Aston Martin returns to Formula 1 with a driverless car


After 60 years, the world-renowed brand of is planning a comeback to Formula 1 after its brief appearance in the late 50’s. And the announcement is a true revolution, not an easy feat in a world that is by definition on the cutting edge of techological innovation: in a joint venture with Google, Aston Martin will take part in the 2018 Championship with a driverless car.

According to anonymous sources, early tests seem to show that an automated F1 car can be competitive with an equivalent car driven by an expert human and, in challenging conditions such as a wet track, could even perform slightly better.


Current rules, however, require pilots to be sitting in the cars. This brings us to one more astonishing part of the announcement, even though the names are not public yet: the main sponsor of the venture is going to be Metro-Goldwyn-Mayer, owner of the James Bond and 007 franchise. Tis is directly related to the names of the pilots, who will be announced during the presentation of the next James Bond movie and will be, with a magnificent marketing stunt, the agent himself and the “Bond girl”. Rumors report that Daniel Craig is carefully considering accepting the role despite the risks, probably weighing the potentially monumental boost to his fame. As for the Bond girl, chances are on the rise for the relatively unknown but undoubtedly charming April Foolsmyth.

A paradigm shift for motor insurance, but which one?

"Volvo will accept full liability whenever one of our cars is in autonomous mode." Hakan Samuelsson - Volvo Car Group President and CEO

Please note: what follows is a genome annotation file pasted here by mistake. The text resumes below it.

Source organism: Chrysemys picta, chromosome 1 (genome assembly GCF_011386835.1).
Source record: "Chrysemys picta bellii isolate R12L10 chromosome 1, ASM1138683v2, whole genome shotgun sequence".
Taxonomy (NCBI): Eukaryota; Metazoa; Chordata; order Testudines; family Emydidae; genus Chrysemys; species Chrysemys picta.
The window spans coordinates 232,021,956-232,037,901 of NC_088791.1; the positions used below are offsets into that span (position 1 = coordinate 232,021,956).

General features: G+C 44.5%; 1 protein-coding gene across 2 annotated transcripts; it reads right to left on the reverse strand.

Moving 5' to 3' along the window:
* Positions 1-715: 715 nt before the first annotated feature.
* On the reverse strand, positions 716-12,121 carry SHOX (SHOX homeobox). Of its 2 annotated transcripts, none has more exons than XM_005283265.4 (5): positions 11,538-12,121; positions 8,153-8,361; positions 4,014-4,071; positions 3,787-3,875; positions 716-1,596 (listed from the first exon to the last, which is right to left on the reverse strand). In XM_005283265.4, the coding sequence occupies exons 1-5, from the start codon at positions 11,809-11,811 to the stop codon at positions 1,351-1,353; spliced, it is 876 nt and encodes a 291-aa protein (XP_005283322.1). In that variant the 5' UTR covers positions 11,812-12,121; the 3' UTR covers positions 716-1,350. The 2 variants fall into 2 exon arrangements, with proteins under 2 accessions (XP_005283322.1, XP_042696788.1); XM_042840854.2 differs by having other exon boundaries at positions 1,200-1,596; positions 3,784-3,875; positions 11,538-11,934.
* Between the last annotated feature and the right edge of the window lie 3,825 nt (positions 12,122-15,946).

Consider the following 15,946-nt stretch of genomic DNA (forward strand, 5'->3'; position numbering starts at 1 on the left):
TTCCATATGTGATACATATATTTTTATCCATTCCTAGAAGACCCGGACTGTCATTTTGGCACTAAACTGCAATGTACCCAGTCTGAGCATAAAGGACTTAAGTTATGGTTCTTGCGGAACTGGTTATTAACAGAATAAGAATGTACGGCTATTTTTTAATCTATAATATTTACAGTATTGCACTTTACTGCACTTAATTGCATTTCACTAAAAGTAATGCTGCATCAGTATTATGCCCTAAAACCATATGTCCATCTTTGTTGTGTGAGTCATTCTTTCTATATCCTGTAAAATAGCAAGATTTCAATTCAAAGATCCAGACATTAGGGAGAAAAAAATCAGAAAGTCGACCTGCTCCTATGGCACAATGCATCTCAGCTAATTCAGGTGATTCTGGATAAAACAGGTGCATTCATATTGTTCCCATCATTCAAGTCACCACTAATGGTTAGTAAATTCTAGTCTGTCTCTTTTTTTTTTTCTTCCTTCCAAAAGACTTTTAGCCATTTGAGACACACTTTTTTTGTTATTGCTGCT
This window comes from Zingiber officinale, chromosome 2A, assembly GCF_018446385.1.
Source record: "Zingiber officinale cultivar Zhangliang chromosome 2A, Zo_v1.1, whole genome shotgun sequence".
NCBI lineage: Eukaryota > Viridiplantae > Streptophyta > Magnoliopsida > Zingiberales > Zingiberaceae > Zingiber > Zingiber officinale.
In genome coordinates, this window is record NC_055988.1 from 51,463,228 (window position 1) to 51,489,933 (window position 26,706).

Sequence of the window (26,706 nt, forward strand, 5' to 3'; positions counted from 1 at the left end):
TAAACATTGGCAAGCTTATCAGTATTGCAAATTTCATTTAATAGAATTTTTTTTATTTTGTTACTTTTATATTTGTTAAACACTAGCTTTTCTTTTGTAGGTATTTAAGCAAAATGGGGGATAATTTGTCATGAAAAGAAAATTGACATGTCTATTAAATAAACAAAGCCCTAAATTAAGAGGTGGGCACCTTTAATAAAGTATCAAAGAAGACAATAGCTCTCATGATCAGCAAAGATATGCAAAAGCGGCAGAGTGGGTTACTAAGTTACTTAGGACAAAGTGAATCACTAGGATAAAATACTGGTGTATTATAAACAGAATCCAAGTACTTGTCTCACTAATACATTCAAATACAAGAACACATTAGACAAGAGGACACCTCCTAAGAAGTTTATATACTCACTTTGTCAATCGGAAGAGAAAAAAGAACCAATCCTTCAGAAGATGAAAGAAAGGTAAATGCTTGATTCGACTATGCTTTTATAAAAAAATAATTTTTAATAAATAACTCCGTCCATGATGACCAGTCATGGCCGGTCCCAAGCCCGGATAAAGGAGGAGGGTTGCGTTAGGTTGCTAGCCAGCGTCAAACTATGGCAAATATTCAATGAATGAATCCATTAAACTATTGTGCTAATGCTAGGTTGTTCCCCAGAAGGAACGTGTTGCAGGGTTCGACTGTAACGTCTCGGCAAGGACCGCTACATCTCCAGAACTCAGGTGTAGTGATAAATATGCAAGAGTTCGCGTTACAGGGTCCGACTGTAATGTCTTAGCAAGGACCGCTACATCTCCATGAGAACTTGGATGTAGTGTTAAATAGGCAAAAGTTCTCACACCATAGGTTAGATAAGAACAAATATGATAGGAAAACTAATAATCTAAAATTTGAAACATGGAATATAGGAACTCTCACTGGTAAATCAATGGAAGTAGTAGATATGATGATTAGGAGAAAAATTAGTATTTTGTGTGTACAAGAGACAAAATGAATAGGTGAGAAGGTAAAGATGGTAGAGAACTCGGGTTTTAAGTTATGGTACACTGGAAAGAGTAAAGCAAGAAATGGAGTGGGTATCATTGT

This is a strong statement on a topic for which Volvo is seen as a world leader: safety, with a 360-degrees approach.

But the most interesting part is that it implies a wide range of consequences – a real paradigm shift – for motor insurance: is the whole business model shifting away from retail towards B2B or will there rather be a mixed model, with a B2B component (transparent for the driver) for the kilometers driven autonomously by the car, complemented by a retail component for “traditional” driving?

Whatever the case, the way tariffs are calculated is going to change as well: will they depend on make and model, that would actually mean on the quality of software provided by different manufacturers on different models?

In order to differentiate themselves from competitors, will some manufacturers include different “driving style” options to be chosen by the passenger, such as an “emergency” button, commanding the car to get to a place as soon as possible and featuring a higher tolerance for risks?

In consideration of the new intrinsic nature of the reasons why an accident occurs, driven by fixed rules set by software developers – and not anymore by drivers’ mistakes – is the role of underwriters and claims inspectors going to change and include strong expertise on software design and business analysis?

And, in ultimate analysis – and concerning not only driverless cars but rather all the ways in which AI is going to play a relevant role in our lives: is software development going to embrace so many moral and ethic challenges, that an oath – such as the one doctors take – will be required for the profession?